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Know Before You Go

Travel Insurance I believe is essential. Take this out as soon as you pay for your trip so you are covered in case of cancellation or need to amend your booking. We always book CoverMore insurance.

Medication – get a letter from your doctor for any medications you will be carrying with you. Keep this letter in your travel wallet with all your documentation in case there are any issues at immigration. Keep medications in their original packaging.

Hotel/Accommodation – Phoning the hotel to confirm everything is booked correctly and they are aware of any special needs often makes for a smoother trip. This is a good time to alert the hotel to the fact you are flying in from Australia, if it is an overseas destination. Request an early check in (this is up to the availability and discretion of the hotel). In the US the check in time is usually 2pm or 3pm. After a long flight a shower is a great way to freshen up so you can get out and make the most of Day 1 of your holiday.

Research online and read travel guides – As you research your trip online, print out any information you think will be useful and put into an A4 display book in order of your itinerary. These sheets can easily be recycled as you travel to lighten the load. I kept my folder in the front of the car and I could easily reference things as we travelled (i.e. opening times, places of interest etc). I may be the only person still living in the dark ages and not travelling connected to the internet 24/7 via a smart phone, but for one reason or another you may find this tip helpful!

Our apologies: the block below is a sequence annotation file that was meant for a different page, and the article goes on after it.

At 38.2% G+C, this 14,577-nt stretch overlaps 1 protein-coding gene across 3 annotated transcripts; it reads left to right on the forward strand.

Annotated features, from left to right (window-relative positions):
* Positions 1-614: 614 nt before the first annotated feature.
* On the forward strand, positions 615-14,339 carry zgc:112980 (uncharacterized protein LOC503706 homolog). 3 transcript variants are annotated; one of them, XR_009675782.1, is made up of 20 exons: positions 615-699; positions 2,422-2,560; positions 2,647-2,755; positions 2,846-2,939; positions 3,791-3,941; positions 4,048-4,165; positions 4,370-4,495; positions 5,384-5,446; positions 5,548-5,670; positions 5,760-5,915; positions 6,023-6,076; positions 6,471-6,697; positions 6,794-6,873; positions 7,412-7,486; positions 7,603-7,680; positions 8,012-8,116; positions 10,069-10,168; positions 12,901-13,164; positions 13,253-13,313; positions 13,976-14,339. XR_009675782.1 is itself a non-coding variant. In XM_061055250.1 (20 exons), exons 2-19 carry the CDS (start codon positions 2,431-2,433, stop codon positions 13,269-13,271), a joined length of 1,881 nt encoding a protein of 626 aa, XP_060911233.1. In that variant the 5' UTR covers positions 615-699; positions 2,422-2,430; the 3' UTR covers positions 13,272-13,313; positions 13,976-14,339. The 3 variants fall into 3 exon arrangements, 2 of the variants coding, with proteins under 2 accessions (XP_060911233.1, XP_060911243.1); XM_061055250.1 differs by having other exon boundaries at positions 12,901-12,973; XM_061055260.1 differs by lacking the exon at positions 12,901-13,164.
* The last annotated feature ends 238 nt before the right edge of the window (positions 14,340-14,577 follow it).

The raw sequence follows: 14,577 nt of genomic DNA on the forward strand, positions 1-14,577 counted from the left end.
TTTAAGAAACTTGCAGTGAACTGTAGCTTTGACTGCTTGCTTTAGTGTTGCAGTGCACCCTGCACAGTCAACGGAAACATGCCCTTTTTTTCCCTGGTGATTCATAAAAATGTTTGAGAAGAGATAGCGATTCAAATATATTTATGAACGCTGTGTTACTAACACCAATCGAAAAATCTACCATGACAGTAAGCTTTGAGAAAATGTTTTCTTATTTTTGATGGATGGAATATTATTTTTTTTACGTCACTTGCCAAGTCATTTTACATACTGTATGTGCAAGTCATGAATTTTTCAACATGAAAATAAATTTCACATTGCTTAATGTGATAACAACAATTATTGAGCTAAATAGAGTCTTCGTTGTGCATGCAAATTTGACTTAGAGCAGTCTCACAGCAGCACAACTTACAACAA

Currency – keep an eye on the exchange rate once you are thinking of travelling or have booked your trip. When we have travelled we’ve bought cash currency (i.e. USD at Australia Post). They do not charge a service fee like many of the banks do. You can check the rate online here.

You won’t get the rate that you see on the news because they obviously have to make money out of the transaction. My other tip is to order an odd amount so you don’t end up with all larger bills. Order $270 worth of USD rather than $250 for example just so you get some smaller notes to get you started. USD1 bills are essential for tipping in the US and you will need these from when you arrive, so try to get some change at some point. Australia Post do not take requests for certain denominations like the bank will. We found Australia Post very competitive with the rate they offered.

The major bank’s local branches do not all keep foreign cash. A lot will only have the cash that is exchanged by other travellers on their return and it is all sent to head office on a set day each week. You may get lucky and find they have some but they can order it in for you or some of the larger branches will keep major currencies as a standard service. You will pay a commission to the bank to convert your Australian dollars.

Travel card/debit card – check with your own bank and don’t be afraid to compare what another bank offers. Ask questions and make sure you are aware of things like how much you will be charged for cash withdrawals at the ATM.

My preference has been to get the Commonwealth Bank’s travel money card. We found this very convenient. There is a one-off fee to get the card and a percentage charged for loading it, but you can load it at the current exchange rate and know exactly what your cash will buy you. It is easy to check your balance online while you are travelling and you can transfer funds to it if you have shopped a little too much (yes, I’ve had to do this!).


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